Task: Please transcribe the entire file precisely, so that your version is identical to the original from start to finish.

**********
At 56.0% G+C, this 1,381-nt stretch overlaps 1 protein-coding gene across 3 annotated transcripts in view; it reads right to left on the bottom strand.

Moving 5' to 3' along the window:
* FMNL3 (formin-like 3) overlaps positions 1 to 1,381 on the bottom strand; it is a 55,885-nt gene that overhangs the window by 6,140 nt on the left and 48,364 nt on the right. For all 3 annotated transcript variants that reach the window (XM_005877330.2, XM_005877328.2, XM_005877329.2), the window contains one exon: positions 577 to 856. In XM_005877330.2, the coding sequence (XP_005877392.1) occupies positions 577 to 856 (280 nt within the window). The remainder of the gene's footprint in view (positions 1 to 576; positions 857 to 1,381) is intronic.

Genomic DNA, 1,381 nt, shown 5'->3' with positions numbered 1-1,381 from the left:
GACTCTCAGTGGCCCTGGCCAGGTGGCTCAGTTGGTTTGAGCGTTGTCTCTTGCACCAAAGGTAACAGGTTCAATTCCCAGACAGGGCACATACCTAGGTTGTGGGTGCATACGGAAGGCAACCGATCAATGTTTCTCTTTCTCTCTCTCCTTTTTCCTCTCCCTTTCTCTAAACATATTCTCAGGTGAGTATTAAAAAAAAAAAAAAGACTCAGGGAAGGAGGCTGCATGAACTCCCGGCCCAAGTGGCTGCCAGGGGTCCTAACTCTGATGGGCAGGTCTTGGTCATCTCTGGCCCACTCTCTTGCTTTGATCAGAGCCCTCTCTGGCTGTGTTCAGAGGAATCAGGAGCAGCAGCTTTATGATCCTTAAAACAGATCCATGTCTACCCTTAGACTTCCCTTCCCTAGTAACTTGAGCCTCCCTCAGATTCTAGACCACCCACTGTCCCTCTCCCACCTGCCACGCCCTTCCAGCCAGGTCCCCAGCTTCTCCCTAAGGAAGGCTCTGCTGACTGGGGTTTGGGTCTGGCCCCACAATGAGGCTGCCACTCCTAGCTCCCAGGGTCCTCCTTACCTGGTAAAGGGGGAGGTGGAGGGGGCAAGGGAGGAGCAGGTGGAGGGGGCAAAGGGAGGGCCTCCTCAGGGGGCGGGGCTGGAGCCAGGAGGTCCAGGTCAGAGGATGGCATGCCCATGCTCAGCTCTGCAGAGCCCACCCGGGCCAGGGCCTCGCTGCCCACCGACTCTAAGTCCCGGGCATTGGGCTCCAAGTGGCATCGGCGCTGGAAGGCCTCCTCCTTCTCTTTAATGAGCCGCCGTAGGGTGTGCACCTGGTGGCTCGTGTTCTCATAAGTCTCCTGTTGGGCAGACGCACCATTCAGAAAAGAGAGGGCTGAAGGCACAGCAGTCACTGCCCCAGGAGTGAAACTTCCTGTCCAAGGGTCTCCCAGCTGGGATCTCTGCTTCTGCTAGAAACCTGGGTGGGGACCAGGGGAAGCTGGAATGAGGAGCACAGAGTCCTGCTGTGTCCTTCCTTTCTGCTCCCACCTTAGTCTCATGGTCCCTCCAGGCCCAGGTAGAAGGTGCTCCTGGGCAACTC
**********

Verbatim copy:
At 56.0% G+C, this 1,381-nt stretch overlaps 1 protein-coding gene across 3 annotated transcripts in view; it reads right to left on the bottom strand.

Moving 5' to 3' along the window:
* FMNL3 (formin-like 3) overlaps positions 1 to 1,381 on the bottom strand; it is a 55,885-nt gene that overhangs the window by 6,140 nt on the left and 48,364 nt on the right. For all 3 annotated transcript variants that reach the window (XM_005877330.2, XM_005877328.2, XM_005877329.2), the window contains one exon: positions 577 to 856. In XM_005877330.2, the coding sequence (XP_005877392.1) occupies positions 577 to 856 (280 nt within the window). The remainder of the gene's footprint in view (positions 1 to 576; positions 857 to 1,381) is intronic.

Genomic DNA, 1,381 nt, shown 5'->3' with positions numbered 1-1,381 from the left:
GACTCTCAGTGGCCCTGGCCAGGTGGCTCAGTTGGTTTGAGCGTTGTCTCTTGCACCAAAGGTAACAGGTTCAATTCCCAGACAGGGCACATACCTAGGTTGTGGGTGCATACGGAAGGCAACCGATCAATGTTTCTCTTTCTCTCTCTCCTTTTTCCTCTCCCTTTCTCTAAACATATTCTCAGGTGAGTATTAAAAAAAAAAAAAAGACTCAGGGAAGGAGGCTGCATGAACTCCCGGCCCAAGTGGCTGCCAGGGGTCCTAACTCTGATGGGCAGGTCTTGGTCATCTCTGGCCCACTCTCTTGCTTTGATCAGAGCCCTCTCTGGCTGTGTTCAGAGGAATCAGGAGCAGCAGCTTTATGATCCTTAAAACAGATCCATGTCTACCCTTAGACTTCCCTTCCCTAGTAACTTGAGCCTCCCTCAGATTCTAGACCACCCACTGTCCCTCTCCCACCTGCCACGCCCTTCCAGCCAGGTCCCCAGCTTCTCCCTAAGGAAGGCTCTGCTGACTGGGGTTTGGGTCTGGCCCCACAATGAGGCTGCCACTCCTAGCTCCCAGGGTCCTCCTTACCTGGTAAAGGGGGAGGTGGAGGGGGCAAGGGAGGAGCAGGTGGAGGGGGCAAAGGGAGGGCCTCCTCAGGGGGCGGGGCTGGAGCCAGGAGGTCCAGGTCAGAGGATGGCATGCCCATGCTCAGCTCTGCAGAGCCCACCCGGGCCAGGGCCTCGCTGCCCACCGACTCTAAGTCCCGGGCATTGGGCTCCAAGTGGCATCGGCGCTGGAAGGCCTCCTCCTTCTCTTTAATGAGCCGCCGTAGGGTGTGCACCTGGTGGCTCGTGTTCTCATAAGTCTCCTGTTGGGCAGACGCACCATTCAGAAAAGAGAGGGCTGAAGGCACAGCAGTCACTGCCCCAGGAGTGAAACTTCCTGTCCAAGGGTCTCCCAGCTGGGATCTCTGCTTCTGCTAGAAACCTGGGTGGGGACCAGGGGAAGCTGGAATGAGGAGCACAGAGTCCTGCTGTGTCCTTCCTTTCTGCTCCCACCTTAGTCTCATGGTCCCTCCAGGCCCAGGTAGAAGGTGCTCCTGGGCAACTC